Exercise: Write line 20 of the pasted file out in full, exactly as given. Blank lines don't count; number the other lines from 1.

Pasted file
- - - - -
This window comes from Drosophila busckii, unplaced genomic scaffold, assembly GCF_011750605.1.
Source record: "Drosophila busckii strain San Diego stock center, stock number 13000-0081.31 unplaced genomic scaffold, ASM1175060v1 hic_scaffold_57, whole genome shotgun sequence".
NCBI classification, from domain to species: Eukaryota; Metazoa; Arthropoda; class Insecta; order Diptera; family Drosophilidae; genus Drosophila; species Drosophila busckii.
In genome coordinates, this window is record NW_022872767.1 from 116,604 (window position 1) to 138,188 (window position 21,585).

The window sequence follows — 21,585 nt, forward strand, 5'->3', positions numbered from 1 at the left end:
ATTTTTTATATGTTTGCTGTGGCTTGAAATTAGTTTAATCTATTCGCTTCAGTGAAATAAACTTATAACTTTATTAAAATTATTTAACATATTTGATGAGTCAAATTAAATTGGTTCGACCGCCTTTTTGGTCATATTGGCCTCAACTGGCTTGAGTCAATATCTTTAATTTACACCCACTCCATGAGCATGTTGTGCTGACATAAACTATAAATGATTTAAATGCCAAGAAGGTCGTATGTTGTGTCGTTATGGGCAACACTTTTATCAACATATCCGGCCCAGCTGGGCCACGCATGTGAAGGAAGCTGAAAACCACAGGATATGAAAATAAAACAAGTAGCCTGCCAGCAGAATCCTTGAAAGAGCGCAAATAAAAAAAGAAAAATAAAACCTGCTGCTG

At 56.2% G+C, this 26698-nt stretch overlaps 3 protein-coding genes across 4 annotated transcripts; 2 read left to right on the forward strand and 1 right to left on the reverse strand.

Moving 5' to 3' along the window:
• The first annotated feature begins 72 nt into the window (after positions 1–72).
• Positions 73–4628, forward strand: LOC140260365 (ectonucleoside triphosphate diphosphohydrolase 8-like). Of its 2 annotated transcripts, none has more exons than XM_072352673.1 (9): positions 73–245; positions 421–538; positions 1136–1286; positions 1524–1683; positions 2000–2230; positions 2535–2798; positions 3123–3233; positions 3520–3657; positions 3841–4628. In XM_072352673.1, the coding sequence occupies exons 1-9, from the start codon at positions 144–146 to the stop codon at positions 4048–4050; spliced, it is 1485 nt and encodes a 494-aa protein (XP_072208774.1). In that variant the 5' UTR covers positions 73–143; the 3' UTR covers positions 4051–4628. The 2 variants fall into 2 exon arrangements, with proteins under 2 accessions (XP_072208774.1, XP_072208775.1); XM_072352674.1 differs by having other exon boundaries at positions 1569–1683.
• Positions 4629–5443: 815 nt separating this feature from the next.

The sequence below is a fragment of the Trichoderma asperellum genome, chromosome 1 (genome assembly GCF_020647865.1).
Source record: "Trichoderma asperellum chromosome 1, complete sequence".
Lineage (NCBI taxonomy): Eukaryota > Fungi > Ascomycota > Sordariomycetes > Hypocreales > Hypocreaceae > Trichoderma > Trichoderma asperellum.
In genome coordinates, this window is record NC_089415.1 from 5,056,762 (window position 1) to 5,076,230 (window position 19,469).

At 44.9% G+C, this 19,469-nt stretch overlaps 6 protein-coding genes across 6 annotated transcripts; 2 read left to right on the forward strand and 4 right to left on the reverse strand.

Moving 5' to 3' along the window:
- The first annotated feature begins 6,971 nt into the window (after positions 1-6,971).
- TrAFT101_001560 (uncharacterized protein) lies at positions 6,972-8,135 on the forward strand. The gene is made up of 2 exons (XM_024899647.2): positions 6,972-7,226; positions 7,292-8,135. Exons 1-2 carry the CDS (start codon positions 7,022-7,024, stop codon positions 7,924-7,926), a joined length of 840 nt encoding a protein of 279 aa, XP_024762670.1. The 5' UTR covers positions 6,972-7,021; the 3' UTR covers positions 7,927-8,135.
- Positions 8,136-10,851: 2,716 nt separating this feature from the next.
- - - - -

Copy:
- Positions 8,136-10,851: 2,716 nt separating this feature from the next.